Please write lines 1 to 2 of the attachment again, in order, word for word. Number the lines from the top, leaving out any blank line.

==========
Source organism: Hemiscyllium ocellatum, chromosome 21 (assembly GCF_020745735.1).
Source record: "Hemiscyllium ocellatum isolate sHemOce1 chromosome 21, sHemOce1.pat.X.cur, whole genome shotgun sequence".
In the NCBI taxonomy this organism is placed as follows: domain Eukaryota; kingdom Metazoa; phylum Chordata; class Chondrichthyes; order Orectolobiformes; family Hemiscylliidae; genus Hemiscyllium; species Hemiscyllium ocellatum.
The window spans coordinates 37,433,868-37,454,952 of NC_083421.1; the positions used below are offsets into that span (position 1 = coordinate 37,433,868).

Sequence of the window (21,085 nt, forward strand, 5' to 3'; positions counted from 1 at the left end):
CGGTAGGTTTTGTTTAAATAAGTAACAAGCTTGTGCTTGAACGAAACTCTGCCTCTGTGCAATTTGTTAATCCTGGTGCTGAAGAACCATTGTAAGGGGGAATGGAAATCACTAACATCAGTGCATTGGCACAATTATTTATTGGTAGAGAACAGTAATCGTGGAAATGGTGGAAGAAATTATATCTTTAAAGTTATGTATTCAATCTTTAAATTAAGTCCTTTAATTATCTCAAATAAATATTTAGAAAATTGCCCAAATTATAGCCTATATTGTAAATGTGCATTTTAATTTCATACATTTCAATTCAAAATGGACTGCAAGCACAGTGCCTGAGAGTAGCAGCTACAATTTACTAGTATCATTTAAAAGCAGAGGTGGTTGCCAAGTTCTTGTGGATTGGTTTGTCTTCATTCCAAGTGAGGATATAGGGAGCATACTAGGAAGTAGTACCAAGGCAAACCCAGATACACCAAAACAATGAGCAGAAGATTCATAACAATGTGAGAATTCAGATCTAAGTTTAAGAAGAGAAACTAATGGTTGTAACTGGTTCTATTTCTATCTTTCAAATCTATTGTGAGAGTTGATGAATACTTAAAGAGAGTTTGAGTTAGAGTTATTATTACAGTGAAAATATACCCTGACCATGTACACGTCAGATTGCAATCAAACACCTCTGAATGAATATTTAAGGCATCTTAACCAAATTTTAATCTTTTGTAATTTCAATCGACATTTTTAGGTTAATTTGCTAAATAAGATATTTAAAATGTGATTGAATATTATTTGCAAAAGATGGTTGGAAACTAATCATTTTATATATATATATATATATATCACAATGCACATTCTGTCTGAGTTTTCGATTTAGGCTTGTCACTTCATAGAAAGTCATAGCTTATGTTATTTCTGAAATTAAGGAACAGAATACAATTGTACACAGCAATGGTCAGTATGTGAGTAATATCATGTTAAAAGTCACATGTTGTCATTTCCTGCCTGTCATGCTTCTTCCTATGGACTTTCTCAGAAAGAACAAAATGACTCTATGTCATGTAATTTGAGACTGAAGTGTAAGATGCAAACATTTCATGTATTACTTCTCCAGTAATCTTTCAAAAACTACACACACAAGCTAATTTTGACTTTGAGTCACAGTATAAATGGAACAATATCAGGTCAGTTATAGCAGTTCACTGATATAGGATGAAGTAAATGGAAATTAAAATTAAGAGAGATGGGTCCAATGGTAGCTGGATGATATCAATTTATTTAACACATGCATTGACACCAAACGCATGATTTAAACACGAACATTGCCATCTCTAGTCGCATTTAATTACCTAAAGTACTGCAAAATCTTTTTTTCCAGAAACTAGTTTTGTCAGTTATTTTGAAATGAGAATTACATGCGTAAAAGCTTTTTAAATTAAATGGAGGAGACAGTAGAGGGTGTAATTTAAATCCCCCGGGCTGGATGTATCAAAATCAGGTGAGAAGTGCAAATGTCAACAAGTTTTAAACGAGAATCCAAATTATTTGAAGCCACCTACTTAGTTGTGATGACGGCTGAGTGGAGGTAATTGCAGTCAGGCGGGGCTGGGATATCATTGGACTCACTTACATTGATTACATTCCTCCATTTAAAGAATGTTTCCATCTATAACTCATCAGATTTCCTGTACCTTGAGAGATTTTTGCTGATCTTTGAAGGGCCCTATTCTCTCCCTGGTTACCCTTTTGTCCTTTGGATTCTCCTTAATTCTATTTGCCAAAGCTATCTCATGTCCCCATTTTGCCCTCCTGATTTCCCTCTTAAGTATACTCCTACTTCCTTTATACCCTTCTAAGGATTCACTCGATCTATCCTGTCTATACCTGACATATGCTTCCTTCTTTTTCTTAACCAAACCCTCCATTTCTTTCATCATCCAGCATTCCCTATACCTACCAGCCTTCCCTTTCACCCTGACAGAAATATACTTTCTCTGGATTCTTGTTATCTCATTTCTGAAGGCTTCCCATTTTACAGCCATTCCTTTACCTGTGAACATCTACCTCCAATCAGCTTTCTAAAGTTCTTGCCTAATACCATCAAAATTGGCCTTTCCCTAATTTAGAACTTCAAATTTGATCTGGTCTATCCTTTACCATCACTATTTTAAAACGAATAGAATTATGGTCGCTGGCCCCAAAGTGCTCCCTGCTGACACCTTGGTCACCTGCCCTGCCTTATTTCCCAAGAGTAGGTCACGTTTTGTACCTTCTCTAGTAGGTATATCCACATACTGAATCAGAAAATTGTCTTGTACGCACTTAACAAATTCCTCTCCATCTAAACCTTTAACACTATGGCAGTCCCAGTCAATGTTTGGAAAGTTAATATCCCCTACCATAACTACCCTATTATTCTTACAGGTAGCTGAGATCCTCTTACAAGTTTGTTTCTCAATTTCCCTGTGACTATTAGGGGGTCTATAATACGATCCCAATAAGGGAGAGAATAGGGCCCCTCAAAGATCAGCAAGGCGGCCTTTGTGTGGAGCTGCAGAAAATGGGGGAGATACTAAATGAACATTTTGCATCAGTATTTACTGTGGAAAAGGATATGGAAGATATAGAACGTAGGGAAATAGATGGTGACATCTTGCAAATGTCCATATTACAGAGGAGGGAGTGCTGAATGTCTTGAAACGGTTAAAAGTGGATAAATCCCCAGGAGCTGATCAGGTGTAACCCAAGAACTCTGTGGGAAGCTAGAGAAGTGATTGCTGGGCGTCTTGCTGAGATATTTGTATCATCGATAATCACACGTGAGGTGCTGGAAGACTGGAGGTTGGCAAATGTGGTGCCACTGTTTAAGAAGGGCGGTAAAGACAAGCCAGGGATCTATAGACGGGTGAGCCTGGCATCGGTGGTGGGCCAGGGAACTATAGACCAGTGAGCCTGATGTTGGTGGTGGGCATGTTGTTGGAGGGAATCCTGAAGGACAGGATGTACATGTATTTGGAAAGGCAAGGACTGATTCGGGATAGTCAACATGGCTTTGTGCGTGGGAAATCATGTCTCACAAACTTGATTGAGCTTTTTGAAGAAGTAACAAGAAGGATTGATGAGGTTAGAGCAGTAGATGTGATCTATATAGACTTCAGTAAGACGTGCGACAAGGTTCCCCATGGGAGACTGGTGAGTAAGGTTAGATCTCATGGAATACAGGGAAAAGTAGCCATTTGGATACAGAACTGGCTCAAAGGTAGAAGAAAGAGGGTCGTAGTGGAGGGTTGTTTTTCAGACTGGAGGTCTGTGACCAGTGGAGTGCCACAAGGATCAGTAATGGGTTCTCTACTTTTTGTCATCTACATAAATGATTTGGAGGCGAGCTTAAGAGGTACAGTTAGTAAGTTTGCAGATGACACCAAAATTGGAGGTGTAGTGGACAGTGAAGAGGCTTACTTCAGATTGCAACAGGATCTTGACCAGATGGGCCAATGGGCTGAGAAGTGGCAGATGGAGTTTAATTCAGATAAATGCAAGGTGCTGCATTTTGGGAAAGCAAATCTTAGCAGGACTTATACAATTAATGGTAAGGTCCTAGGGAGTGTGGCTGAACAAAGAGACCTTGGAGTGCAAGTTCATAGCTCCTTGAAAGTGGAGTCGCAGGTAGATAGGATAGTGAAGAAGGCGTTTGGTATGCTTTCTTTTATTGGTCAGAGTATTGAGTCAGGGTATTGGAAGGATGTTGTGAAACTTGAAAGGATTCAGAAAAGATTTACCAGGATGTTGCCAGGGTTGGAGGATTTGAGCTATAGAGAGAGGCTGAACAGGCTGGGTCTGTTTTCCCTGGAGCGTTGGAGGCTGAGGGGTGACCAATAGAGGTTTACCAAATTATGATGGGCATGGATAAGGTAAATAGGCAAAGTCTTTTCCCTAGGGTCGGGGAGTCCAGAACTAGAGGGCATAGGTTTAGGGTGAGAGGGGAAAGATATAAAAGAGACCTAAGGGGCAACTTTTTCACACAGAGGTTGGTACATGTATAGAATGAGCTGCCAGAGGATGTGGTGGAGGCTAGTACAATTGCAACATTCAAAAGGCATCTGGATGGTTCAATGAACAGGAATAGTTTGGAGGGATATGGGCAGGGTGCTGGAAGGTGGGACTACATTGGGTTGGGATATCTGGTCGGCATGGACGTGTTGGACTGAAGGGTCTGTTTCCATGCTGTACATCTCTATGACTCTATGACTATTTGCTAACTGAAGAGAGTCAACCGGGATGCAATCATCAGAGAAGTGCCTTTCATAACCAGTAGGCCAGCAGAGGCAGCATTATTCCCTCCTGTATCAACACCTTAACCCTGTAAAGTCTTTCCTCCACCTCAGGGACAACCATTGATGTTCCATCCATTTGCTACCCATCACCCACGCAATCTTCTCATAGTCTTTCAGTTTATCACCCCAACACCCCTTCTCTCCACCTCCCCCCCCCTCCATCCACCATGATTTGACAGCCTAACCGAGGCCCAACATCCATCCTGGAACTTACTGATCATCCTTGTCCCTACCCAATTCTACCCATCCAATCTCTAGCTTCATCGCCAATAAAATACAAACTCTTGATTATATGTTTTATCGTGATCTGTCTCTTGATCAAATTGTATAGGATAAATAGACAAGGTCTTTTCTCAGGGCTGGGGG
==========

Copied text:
Source organism: Hemiscyllium ocellatum, chromosome 21 (assembly GCF_020745735.1).
Source record: "Hemiscyllium ocellatum isolate sHemOce1 chromosome 21, sHemOce1.pat.X.cur, whole genome shotgun sequence".